3D printed weather station: get the most science with the least money
The researchers found that an inexpensive monitoring system consisting of 3D printed parts and low-cost sensors may not be as durable as a commercial monitoring system, but it can be as accurate as a commercial monitoring system.
Throughout the United States, weather stations composed of instruments and sensors monitor the conditions that produce local weather forecasts, such as temperature, wind speed, and precipitation. These systems are not just weather monitors, they are also powerful tools for researching topics ranging from agriculture to renewable energy production.
Commercial weather stations can cost thousands of dollars, which limits their availability and the amount of climate data that can be collected. But the advent of 3D printing and low-cost sensors makes it only cost a few hundred dollars to build a weather station. Can these cheap domestic versions perform as well as their expensive counterparts?
The answer is yes. According to the researchers, they put the 3D printed weather station in Oklahoma for testing. Adam K. Theisen, an atmospheric and geoscientist at the U.S. Department of Energy (DOE) Argonne National Laboratory, led the project, which compared the printed monitoring stations with commercial-grade stations for eight months to see their accuracy And goodness
3D printing uses digital models to dynamically generate physical objects. Its low cost and the ability to print parts wherever a printer can be attached can help expand the number of these sites, help bring data collection to remote areas and educate future researchers.
A team from the University of Oklahoma followed the guidance and open source plan of the Atmospheric Research Company’s 3D Printing Automatic Weather Station (3D-PAWS) program to print more than 100 weather station parts. They did not use the more commonly used polylactic acid in 3D printing. Instead, use acrylonitrile styrene acrylate, a plastic filament that is believed to be more durable outdoors. The combination of 3D printed parts and low-cost sensors provides the basis for these new systems, and 3D-PAWS plans to establish these new systems as promising in earlier experiments.
Theisen said: "In order for this technology to be more widely used, it must undergo similar verification and validation studies."
Although the 3D printing system did begin to show signs of failure about 5 months after the experiment began (the relative humidity sensor corroded and failed, and some parts eventually degraded or damaged), its measurement results were consistent with those of commercial-grade stations in the laboratory. The value is comparable.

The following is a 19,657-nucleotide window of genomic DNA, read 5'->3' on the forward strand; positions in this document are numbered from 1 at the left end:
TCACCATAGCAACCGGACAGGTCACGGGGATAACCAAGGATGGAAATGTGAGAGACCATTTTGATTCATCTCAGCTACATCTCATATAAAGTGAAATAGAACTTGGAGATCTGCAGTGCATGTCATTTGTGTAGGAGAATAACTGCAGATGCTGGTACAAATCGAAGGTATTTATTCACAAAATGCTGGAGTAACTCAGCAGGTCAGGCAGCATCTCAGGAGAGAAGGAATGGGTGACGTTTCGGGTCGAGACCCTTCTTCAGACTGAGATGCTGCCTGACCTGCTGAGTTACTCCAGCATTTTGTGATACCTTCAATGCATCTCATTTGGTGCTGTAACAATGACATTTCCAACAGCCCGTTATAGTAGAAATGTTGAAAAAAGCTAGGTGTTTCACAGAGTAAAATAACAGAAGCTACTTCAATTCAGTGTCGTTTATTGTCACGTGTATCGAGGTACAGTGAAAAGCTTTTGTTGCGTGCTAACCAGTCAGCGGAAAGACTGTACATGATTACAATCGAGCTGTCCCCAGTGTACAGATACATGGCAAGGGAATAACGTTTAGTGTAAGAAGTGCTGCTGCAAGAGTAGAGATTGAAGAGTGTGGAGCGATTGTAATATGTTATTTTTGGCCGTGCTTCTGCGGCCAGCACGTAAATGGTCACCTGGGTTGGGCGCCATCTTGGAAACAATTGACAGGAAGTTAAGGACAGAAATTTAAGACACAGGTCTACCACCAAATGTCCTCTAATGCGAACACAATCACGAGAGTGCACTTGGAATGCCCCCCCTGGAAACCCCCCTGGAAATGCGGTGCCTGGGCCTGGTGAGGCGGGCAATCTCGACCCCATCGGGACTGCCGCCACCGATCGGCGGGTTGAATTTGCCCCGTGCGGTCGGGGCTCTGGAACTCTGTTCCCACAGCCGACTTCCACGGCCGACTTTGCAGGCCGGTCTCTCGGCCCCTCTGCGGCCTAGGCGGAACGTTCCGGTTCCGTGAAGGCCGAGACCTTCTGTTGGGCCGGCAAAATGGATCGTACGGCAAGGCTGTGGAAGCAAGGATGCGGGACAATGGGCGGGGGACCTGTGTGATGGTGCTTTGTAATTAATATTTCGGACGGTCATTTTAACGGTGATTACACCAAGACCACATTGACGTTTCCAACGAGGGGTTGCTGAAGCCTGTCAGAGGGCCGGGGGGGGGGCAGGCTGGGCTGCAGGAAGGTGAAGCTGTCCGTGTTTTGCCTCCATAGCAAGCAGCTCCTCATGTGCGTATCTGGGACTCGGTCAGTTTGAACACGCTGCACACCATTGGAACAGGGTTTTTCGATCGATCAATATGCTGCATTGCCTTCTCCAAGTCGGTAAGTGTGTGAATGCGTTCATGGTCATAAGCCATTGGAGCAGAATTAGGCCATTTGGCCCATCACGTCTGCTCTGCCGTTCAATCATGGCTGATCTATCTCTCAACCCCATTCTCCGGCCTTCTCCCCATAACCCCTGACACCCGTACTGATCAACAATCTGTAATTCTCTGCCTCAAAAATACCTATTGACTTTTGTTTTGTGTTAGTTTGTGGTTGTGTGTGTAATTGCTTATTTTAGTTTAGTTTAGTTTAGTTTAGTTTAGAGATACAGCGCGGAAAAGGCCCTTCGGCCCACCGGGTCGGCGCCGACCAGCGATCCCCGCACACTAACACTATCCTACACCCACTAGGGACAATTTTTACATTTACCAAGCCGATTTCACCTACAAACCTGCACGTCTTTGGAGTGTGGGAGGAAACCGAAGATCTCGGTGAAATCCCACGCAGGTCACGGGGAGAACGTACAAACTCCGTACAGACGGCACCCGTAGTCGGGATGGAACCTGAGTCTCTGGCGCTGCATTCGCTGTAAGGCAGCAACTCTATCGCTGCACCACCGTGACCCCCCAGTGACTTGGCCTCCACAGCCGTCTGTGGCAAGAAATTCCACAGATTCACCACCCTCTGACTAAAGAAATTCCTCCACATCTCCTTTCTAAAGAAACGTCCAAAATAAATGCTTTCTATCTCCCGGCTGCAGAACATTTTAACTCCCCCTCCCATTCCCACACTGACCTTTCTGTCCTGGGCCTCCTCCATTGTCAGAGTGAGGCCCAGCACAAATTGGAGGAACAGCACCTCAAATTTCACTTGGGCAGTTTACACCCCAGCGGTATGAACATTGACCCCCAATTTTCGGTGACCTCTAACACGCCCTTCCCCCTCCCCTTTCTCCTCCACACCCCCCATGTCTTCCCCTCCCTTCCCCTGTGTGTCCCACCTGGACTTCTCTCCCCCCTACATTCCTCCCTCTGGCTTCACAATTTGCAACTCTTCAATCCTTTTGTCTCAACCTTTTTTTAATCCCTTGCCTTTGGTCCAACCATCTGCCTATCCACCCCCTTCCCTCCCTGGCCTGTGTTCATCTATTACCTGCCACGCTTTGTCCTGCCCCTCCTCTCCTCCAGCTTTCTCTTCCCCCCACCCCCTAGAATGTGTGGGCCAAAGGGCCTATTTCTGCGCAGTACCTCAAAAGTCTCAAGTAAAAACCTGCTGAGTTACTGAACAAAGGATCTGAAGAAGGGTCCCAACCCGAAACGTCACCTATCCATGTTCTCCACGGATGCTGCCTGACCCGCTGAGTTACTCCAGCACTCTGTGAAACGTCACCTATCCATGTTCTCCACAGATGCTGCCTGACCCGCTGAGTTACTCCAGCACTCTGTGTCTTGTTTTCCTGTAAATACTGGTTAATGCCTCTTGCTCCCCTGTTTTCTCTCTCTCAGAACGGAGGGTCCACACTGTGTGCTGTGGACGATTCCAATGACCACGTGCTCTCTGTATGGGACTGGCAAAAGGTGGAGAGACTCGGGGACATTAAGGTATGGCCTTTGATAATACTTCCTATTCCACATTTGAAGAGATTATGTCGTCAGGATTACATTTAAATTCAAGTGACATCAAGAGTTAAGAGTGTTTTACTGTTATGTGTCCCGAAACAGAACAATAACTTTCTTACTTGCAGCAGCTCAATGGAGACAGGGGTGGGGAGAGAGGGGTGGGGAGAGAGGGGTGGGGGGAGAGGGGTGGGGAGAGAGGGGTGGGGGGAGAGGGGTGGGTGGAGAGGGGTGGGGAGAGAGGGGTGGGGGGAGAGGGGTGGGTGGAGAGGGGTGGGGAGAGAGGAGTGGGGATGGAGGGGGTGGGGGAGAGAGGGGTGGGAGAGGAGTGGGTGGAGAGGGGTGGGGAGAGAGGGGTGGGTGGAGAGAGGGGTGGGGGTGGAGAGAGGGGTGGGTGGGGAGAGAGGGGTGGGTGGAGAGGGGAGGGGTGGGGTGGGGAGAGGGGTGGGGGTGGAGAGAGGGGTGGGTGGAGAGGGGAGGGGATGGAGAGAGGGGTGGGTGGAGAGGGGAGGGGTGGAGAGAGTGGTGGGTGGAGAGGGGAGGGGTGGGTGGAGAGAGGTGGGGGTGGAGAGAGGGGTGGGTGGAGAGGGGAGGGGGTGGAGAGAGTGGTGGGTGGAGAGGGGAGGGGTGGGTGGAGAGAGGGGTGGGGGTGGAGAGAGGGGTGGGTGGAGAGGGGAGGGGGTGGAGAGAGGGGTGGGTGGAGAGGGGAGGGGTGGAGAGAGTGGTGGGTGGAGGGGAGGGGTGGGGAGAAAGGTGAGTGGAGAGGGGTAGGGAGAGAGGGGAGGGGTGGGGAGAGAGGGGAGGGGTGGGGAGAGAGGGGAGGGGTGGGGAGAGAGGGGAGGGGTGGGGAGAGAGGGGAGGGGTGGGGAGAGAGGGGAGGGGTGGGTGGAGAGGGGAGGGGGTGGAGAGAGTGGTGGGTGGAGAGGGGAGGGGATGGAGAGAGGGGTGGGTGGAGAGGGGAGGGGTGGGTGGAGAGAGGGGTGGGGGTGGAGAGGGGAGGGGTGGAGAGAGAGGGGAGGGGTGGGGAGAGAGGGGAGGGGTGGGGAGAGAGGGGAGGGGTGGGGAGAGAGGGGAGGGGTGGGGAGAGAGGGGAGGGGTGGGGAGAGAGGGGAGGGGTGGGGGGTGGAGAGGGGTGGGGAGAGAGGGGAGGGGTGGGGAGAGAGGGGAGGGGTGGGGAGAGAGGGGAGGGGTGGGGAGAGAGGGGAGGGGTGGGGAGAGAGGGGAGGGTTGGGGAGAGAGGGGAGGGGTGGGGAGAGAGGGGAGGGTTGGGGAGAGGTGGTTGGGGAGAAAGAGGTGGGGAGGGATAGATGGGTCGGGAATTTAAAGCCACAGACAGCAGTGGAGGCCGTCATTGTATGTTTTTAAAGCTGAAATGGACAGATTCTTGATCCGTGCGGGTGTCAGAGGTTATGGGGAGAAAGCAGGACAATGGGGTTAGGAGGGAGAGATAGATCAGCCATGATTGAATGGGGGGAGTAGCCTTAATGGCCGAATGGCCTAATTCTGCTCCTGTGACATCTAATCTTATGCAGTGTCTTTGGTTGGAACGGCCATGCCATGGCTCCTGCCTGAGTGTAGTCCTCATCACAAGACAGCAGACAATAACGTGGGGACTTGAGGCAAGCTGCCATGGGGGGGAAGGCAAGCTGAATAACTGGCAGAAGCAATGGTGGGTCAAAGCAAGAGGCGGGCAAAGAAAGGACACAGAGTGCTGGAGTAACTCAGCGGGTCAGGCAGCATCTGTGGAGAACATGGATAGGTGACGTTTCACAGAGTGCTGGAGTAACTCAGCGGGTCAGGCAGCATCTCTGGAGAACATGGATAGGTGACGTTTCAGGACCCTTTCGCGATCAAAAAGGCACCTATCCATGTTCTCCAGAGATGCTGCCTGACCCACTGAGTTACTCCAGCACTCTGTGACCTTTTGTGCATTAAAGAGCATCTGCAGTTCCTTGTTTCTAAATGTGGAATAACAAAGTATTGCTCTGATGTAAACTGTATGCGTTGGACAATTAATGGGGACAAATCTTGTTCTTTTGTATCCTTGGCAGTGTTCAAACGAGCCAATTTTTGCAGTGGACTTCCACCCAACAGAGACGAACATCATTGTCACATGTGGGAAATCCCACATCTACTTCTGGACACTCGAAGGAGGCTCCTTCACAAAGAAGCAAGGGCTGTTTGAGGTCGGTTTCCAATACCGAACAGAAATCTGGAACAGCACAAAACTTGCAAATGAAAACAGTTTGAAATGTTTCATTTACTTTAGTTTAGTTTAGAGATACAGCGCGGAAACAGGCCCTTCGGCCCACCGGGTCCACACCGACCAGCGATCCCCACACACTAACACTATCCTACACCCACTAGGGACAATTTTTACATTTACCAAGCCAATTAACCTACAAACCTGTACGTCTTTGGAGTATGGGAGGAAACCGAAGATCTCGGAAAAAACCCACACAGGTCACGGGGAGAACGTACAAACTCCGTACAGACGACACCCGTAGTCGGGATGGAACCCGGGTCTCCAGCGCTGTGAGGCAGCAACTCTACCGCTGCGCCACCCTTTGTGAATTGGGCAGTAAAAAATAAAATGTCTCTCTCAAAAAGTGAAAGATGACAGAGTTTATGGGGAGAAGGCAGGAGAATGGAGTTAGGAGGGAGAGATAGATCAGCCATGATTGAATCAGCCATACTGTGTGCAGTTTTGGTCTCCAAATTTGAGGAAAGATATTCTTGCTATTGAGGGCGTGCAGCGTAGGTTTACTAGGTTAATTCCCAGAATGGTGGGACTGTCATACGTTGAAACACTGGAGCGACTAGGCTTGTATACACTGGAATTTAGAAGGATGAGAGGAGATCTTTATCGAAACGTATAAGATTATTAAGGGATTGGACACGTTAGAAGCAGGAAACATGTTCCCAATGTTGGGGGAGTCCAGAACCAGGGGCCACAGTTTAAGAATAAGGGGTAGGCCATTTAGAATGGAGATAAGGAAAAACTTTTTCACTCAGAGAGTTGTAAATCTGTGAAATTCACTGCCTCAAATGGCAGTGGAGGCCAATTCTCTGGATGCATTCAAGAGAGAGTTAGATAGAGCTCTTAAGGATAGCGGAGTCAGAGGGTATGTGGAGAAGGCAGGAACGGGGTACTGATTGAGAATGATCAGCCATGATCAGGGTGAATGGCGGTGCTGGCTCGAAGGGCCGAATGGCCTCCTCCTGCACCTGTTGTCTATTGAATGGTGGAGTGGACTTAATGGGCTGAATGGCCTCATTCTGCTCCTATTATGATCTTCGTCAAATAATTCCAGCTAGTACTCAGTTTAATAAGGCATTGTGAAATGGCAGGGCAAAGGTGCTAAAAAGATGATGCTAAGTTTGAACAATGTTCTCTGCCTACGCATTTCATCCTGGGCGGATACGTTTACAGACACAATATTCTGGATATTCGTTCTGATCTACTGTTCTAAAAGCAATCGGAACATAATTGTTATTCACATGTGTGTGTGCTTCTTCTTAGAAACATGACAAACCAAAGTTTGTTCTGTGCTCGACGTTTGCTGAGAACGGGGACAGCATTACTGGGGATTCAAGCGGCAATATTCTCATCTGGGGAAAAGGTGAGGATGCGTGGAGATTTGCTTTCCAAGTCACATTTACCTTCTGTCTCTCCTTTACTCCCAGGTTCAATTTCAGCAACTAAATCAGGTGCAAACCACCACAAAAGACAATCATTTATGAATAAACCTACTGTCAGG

Theisen said: "I didn't expect the performance of the system to be as good as before." "Even if the components start to degrade, the results show that this type of weather station is feasible for shorter activities."
When the research started, Theisen worked at the University of Oklahoma and continued to oversee the work after joining Argonne.
In experiments, this low-cost sensor can accurately measure temperature, pressure, rainfall, ultraviolet light and relative humidity. From mid-August to mid-April of the following year, except for a few instruments, this plastic material has always existed in Oklahoma weather. During this time, it experienced strong rain and snow, and the temperature was between 14 and Between 104 degrees Fahrenheit (-10 to 40 degrees Celsius). The performance of a 3D printing anemometer that measures wind speed is not so good, but it can be partially improved by better printing quality.
The project was led by an undergraduate student at the University of Oklahoma and confirmed the accuracy of the 3D printed weather station and its value as an educational tool.
Theisen said: "Students learned skills they wouldn't learn in class. They made proposals, designed the framework, and did most of the printing and wiring work."
The ability to print specialized components makes weather stations more feasible in remote areas, because replacement parts can be manufactured immediately when needed. Even if a cheaper sensor fails after a few months, calculations are still feasible under low budgets.
Theisen pointed out: "If you want to replace two or three inexpensive sensors, instead of maintaining and calibrating a $1,000 sensor per year, this is a cost benefit that is worth considering."
This research was funded by the University of Oklahoma Mesoscale Meteorological Research Collaborative Institute and was published in the journal Atmospheric Measurement Technology on September 4, 2020.
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